ALS strikes more than 5,000 per year - Catholic Courier

ALS strikes more than 5,000 per year

Amyotrophic lateral sclerosis is a progressive neuromuscular disorder that affects nerve cells in the brain and spinal cord, causing the brain to gradually lose its ability to initiate and control muscle movement, according to the ALS Association.

There is no known cause for ALS. The disease is marked by a progressive onset of muscle weakness that impedes the ability to speak, swallow, walk, eat, grasp objects, move and breathe. Patients in the later stages of ALS may become paralyzed and require ventilation equipment. Although scientists are making progress toward treatment for ALS, the disease is incurable at this time, with an average life expectancy of two to five years, the ALS Association notes.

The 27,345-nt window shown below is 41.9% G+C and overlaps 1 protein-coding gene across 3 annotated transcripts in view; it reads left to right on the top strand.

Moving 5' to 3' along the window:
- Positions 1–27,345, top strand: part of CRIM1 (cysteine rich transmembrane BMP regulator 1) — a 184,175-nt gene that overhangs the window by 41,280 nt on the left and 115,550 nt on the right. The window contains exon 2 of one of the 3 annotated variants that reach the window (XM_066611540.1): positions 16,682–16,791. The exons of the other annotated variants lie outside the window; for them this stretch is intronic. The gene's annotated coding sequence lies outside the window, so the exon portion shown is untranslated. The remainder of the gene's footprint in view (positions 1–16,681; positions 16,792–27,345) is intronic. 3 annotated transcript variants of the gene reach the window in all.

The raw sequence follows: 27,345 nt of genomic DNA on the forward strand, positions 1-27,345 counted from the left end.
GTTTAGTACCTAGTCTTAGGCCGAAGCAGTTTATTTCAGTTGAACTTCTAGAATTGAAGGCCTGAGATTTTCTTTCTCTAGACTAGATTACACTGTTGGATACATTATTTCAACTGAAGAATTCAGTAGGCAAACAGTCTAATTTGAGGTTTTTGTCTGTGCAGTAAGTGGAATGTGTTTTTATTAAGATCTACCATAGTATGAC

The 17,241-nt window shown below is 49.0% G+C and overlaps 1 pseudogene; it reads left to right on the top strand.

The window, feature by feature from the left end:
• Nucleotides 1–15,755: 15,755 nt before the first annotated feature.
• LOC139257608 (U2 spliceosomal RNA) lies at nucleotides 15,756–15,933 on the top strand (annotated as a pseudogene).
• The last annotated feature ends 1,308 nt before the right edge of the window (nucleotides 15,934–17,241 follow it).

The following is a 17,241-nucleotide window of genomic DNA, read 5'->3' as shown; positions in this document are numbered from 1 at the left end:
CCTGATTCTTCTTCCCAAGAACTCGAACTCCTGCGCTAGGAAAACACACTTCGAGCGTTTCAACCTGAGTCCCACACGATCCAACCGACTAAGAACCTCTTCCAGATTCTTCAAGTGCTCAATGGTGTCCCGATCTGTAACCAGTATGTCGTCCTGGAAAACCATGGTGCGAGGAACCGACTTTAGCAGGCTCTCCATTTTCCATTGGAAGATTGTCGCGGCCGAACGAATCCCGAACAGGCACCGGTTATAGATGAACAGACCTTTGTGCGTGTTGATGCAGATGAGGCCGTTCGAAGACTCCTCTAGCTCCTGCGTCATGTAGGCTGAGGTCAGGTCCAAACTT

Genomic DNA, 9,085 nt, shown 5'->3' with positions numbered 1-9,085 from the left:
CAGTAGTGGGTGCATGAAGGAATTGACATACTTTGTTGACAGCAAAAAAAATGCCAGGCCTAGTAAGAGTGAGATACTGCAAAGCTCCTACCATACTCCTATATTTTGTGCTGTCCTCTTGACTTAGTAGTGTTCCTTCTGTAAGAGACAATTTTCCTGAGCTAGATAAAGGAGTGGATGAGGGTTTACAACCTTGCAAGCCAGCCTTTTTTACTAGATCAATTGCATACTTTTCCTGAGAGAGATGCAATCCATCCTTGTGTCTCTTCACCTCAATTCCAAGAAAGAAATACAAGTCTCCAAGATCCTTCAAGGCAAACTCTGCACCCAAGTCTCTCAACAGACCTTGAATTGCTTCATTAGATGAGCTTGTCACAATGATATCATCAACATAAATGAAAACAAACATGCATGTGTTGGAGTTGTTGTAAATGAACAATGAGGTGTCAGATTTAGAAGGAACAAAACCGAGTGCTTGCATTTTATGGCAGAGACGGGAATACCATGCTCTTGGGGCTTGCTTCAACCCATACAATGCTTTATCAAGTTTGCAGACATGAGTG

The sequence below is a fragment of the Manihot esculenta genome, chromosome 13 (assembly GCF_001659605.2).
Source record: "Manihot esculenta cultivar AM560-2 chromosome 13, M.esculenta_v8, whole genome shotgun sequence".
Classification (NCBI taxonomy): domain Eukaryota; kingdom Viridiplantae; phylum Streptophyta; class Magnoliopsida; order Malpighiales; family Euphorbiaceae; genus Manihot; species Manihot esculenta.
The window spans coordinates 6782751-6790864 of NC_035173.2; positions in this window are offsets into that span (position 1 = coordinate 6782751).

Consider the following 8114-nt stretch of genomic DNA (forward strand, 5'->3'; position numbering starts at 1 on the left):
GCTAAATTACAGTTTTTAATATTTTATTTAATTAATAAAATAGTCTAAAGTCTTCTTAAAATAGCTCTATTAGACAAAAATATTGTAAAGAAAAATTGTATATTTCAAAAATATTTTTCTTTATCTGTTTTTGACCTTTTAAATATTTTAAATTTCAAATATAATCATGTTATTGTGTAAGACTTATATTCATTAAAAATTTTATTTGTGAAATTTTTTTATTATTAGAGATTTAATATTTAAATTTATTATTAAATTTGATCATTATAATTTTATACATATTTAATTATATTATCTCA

The association adds that more than 5,000 people are diagnosed with the disease annually, and that those who develop ALS usually are between the ages of 40 and 70 although it can strike anyone at any age. The disorder is 20 percent more common in men than women, and approximately 90 percent of cases involve no known family history or genetic cause.

A fundraising event to aid ALS awareness and research took place Aug. 20 in memory of a Southern Tier resident who recently died of the disease. The inaugural “Shady Strong” barbecue and concert was held at Rawley Park in Richford, northern Tioga County, honoring Robert Shady, a parishioner of St Patrick in Owego. In 2019 Shady died at age 75 following a 17-month battle with ALS.

Another Southern Tier resident who recently lost his battle with the disease was Mike D’Aloisio, who won numerous Section 4 football, basketball and golf titles during a lengthy coaching career at Elmira Notre Dame High School, where he also was an administrator. D’Aloisio died May 22 at age 71 after being diagnosed with ALS nearly two years earlier.

Tags: Health and Wellness
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